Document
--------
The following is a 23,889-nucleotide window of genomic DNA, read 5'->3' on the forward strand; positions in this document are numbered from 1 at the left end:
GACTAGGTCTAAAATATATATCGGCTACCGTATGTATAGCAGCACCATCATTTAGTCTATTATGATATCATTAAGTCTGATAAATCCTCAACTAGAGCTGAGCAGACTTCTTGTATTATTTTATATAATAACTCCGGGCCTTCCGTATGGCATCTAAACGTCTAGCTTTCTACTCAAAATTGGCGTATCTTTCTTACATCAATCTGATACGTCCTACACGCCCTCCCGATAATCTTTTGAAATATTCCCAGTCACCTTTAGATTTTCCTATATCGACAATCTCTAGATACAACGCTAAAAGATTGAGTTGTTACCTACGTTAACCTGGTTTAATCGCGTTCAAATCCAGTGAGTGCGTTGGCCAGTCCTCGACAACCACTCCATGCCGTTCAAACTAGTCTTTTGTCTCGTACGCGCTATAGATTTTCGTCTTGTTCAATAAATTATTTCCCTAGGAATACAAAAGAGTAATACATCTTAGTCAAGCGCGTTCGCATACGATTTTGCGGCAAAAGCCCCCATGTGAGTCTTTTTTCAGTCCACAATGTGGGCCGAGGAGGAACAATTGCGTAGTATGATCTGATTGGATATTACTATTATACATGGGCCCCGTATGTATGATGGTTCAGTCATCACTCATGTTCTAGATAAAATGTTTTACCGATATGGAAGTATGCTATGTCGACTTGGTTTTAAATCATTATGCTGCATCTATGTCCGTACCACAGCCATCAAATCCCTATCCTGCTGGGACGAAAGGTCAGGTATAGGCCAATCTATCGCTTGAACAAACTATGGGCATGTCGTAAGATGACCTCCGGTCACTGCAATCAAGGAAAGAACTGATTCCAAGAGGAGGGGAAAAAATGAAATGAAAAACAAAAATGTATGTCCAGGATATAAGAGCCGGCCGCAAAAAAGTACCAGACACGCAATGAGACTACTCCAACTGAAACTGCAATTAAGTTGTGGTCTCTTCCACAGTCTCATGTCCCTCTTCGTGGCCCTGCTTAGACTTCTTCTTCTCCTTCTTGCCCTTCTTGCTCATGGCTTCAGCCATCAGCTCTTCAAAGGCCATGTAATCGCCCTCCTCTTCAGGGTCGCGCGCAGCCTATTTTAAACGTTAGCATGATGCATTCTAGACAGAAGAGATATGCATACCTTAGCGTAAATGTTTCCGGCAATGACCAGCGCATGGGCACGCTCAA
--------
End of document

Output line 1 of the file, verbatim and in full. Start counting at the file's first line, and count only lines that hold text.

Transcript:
The following is a 23,889-nucleotide window of genomic DNA, read 5'->3' on the forward strand; positions in this document are numbered from 1 at the left end: